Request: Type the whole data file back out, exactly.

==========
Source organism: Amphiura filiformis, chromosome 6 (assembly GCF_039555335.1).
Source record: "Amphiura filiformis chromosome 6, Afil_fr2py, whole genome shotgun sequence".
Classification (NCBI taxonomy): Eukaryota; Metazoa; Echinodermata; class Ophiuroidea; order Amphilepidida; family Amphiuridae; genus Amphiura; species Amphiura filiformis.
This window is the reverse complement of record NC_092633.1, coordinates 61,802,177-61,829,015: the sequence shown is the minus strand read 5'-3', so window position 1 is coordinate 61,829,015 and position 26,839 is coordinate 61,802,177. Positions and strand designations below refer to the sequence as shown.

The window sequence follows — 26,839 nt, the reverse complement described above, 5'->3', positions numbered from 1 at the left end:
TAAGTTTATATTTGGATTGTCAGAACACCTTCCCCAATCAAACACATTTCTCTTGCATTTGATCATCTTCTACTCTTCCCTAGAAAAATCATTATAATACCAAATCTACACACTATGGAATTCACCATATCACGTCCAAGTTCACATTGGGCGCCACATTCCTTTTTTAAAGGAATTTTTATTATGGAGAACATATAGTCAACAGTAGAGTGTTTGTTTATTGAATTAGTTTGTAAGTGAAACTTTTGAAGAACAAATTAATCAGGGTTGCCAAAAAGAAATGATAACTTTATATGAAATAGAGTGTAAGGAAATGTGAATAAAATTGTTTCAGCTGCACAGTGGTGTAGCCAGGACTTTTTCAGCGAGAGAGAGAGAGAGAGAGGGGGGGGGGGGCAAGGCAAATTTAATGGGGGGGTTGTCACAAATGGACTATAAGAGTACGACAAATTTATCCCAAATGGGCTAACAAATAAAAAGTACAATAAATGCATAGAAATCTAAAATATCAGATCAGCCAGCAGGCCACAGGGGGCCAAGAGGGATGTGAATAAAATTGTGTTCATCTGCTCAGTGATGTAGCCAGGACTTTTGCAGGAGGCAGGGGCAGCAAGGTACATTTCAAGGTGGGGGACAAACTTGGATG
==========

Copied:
Source organism: Amphiura filiformis, chromosome 6 (assembly GCF_039555335.1).
Source record: "Amphiura filiformis chromosome 6, Afil_fr2py, whole genome shotgun sequence".
Classification (NCBI taxonomy): Eukaryota; Metazoa; Echinodermata; class Ophiuroidea; order Amphilepidida; family Amphiuridae; genus Amphiura; species Amphiura filiformis.
This window is the reverse complement of record NC_092633.1, coordinates 61,802,177-61,829,015: the sequence shown is the minus strand read 5'-3', so window position 1 is coordinate 61,829,015 and position 26,839 is coordinate 61,802,177. Positions and strand designations below refer to the sequence as shown.

The window sequence follows — 26,839 nt, the reverse complement described above, 5'->3', positions numbered from 1 at the left end:
TAAGTTTATATTTGGATTGTCAGAACACCTTCCCCAATCAAACACATTTCTCTTGCATTTGATCATCTTCTACTCTTCCCTAGAAAAATCATTATAATACCAAATCTACACACTATGGAATTCACCATATCACGTCCAAGTTCACATTGGGCGCCACATTCCTTTTTTAAAGGAATTTTTATTATGGAGAACATATAGTCAACAGTAGAGTGTTTGTTTATTGAATTAGTTTGTAAGTGAAACTTTTGAAGAACAAATTAATCAGGGTTGCCAAAAAGAAATGATAACTTTATATGAAATAGAGTGTAAGGAAATGTGAATAAAATTGTTTCAGCTGCACAGTGGTGTAGCCAGGACTTTTTCAGCGAGAGAGAGAGAGAGAGAGGGGGGGGGGGGCAAGGCAAATTTAATGGGGGGGTTGTCACAAATGGACTATAAGAGTACGACAAATTTATCCCAAATGGGCTAACAAATAAAAAGTACAATAAATGCATAGAAATCTAAAATATCAGATCAGCCAGCAGGCCACAGGGGGCCAAGAGGGATGTGAATAAAATTGTGTTCATCTGCTCAGTGATGTAGCCAGGACTTTTGCAGGAGGCAGGGGCAGCAAGGTACATTTCAAGGTGGGGGACAAACTTGGATG